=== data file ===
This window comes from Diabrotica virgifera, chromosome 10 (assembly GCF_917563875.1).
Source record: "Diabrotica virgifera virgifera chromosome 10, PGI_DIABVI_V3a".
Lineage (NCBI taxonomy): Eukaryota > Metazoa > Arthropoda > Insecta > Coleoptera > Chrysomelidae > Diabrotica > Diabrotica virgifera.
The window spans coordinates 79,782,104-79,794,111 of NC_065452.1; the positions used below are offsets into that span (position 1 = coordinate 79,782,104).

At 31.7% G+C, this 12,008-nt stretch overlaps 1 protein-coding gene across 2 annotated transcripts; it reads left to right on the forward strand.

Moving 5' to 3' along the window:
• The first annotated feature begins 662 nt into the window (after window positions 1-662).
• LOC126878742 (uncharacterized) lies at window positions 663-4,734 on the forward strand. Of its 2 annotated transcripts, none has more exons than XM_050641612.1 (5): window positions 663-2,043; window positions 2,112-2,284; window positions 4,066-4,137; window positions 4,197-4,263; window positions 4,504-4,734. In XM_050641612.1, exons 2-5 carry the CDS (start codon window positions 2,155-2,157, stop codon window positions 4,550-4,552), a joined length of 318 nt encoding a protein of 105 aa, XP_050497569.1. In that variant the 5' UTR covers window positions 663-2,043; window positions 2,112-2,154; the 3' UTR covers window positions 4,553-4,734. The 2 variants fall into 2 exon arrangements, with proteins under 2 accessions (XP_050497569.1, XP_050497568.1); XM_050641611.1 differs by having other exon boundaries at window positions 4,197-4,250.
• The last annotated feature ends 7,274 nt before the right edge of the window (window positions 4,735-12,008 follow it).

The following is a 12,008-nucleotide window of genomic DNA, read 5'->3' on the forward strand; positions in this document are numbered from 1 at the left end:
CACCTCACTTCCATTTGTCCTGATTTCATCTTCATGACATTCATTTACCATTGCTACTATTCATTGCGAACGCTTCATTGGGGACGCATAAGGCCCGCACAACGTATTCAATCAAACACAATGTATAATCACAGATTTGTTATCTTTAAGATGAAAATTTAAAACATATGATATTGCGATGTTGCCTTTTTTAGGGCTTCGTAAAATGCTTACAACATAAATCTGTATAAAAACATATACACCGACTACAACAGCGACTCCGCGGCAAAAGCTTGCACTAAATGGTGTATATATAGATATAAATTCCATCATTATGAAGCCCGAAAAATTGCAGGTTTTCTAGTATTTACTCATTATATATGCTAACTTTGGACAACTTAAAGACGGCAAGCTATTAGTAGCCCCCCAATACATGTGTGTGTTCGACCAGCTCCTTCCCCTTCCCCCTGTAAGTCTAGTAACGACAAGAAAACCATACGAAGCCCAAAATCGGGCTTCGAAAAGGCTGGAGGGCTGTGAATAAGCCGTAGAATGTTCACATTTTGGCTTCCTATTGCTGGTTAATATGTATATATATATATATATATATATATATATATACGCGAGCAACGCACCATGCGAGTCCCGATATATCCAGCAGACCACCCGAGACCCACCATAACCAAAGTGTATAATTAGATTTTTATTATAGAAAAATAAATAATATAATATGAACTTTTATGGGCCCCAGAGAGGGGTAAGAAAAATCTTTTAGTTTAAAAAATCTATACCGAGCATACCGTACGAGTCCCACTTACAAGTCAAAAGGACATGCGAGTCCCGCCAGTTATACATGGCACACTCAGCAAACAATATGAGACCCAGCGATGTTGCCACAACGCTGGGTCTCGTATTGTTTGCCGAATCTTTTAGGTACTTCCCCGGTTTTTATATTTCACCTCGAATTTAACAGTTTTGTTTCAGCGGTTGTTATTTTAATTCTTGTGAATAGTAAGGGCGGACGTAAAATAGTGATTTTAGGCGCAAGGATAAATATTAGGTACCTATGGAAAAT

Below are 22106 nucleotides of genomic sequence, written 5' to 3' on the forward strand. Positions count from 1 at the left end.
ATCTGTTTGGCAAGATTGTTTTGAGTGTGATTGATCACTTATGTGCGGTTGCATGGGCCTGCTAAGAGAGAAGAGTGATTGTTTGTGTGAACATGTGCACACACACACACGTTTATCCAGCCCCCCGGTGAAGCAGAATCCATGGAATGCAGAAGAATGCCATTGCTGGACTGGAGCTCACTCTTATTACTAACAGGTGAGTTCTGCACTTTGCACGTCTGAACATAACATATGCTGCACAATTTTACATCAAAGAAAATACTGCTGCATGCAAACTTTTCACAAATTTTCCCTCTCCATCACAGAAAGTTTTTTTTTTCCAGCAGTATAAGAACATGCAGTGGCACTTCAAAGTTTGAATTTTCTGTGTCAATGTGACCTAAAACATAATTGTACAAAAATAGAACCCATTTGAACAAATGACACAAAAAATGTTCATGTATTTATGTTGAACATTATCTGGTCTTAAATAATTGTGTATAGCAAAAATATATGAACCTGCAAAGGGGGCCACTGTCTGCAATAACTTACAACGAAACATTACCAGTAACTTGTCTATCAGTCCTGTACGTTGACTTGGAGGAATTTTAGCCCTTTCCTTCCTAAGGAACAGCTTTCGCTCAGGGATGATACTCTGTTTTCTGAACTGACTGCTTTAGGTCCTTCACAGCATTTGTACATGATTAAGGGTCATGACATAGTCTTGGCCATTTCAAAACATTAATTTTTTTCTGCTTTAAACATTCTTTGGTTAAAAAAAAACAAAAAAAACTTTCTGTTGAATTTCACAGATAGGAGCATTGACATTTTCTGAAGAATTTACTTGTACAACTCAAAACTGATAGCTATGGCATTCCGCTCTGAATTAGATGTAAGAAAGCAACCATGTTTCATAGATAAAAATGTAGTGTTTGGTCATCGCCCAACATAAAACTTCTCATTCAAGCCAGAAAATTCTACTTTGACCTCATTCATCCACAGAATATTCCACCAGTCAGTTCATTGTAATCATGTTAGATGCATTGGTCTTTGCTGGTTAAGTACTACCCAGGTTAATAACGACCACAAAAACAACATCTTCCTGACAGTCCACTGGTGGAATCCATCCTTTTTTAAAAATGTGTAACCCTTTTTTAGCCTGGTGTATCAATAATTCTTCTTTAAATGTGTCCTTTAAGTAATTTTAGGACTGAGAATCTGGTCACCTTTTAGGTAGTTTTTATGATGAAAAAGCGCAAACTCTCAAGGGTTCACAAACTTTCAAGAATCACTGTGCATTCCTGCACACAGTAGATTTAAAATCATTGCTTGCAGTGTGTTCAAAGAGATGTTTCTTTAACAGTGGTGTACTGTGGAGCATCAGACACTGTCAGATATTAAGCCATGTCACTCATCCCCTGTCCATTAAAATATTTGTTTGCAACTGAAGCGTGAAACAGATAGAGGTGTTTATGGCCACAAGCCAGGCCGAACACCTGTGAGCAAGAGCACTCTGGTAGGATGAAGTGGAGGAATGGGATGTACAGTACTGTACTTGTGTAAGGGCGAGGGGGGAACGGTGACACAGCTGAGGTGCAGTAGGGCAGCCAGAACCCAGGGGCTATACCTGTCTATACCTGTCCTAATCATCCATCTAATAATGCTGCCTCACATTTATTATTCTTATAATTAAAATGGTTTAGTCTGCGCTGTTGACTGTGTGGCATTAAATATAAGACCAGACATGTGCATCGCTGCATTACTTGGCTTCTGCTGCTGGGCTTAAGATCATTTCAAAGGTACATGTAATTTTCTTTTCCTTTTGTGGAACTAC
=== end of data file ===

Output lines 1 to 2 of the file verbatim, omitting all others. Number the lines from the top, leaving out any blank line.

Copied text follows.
This window comes from Diabrotica virgifera, chromosome 10 (assembly GCF_917563875.1).
Source record: "Diabrotica virgifera virgifera chromosome 10, PGI_DIABVI_V3a".